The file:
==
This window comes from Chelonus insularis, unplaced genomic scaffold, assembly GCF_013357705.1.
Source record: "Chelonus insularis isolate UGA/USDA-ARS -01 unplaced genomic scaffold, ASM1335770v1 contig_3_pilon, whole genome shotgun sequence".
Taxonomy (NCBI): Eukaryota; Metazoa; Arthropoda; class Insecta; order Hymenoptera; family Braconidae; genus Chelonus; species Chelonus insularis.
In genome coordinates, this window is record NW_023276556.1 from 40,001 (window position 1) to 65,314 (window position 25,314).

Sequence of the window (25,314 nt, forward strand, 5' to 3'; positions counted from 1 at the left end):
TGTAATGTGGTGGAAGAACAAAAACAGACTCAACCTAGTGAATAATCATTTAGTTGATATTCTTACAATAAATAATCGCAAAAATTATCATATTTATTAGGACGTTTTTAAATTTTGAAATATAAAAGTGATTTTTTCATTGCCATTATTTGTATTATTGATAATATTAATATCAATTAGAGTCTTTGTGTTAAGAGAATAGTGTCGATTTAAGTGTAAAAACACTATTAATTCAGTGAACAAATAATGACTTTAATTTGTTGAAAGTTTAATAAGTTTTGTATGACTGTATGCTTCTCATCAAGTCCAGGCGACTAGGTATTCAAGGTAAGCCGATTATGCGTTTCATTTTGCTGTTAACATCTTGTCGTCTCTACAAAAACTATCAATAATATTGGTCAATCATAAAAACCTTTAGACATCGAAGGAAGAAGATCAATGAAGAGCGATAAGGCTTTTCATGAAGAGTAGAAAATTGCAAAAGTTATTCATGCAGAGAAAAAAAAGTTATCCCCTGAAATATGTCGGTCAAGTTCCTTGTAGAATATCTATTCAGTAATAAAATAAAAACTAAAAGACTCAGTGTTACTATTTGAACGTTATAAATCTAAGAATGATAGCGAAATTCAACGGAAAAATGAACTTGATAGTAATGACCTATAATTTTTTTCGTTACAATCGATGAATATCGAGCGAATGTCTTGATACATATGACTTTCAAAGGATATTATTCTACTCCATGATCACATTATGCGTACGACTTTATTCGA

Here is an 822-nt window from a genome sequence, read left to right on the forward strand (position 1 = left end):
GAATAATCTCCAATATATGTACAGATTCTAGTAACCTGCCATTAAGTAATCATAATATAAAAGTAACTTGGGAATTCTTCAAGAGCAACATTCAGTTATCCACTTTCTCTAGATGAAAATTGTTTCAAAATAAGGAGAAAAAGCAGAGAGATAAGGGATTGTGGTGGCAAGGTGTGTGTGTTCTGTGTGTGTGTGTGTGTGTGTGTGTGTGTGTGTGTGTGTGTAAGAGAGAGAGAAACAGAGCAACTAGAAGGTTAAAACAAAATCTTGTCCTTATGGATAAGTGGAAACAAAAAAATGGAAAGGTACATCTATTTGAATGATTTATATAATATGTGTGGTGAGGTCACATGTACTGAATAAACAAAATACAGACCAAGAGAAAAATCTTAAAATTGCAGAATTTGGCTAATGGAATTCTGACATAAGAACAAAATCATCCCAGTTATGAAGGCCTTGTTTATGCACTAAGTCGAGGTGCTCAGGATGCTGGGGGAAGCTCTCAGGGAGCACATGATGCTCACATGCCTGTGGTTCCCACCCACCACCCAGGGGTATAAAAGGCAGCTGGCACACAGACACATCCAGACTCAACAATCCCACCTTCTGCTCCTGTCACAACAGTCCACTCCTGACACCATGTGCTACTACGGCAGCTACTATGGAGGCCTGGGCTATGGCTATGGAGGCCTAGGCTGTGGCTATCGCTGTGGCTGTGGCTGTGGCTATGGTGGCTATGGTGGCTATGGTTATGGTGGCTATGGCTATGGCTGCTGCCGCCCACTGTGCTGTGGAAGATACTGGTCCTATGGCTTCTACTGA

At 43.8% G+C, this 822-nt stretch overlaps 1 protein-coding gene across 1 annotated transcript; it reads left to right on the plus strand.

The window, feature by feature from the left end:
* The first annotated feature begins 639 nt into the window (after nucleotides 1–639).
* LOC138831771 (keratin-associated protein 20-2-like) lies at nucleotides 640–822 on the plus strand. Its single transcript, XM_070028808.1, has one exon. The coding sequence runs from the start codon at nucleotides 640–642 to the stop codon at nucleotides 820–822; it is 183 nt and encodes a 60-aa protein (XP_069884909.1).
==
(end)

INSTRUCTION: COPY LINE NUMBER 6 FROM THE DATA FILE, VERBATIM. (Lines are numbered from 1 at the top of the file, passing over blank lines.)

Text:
TGTAATGTGGTGGAAGAACAAAAACAGACTCAACCTAGTGAATAATCATTTAGTTGATATTCTTACAATAAATAATCGCAAAAATTATCATATTTATTAGGACGTTTTTAAATTTTGAAATATAAAAGTGATTTTTTCATTGCCATTATTTGTATTATTGATAATATTAATATCAATTAGAGTCTTTGTGTTAAGAGAATAGTGTCGATTTAAGTGTAAAAACACTATTAATTCAGTGAACAAATAATGACTTTAATTTGTTGAAAGTTTAATAAGTTTTGTATGACTGTATGCTTCTCATCAAGTCCAGGCGACTAGGTATTCAAGGTAAGCCGATTATGCGTTTCATTTTGCTGTTAACATCTTGTCGTCTCTACAAAAACTATCAATAATATTGGTCAATCATAAAAACCTTTAGACATCGAAGGAAGAAGATCAATGAAGAGCGATAAGGCTTTTCATGAAGAGTAGAAAATTGCAAAAGTTATTCATGCAGAGAAAAAAAAGTTATCCCCTGAAATATGTCGGTCAAGTTCCTTGTAGAATATCTATTCAGTAATAAAATAAAAACTAAAAGACTCAGTGTTACTATTTGAACGTTATAAATCTAAGAATGATAGCGAAATTCAACGGAAAAATGAACTTGATAGTAATGACCTATAATTTTTTTCGTTACAATCGATGAATATCGAGCGAATGTCTTGATACATATGACTTTCAAAGGATATTATTCTACTCCATGATCACATTATGCGTACGACTTTATTCGA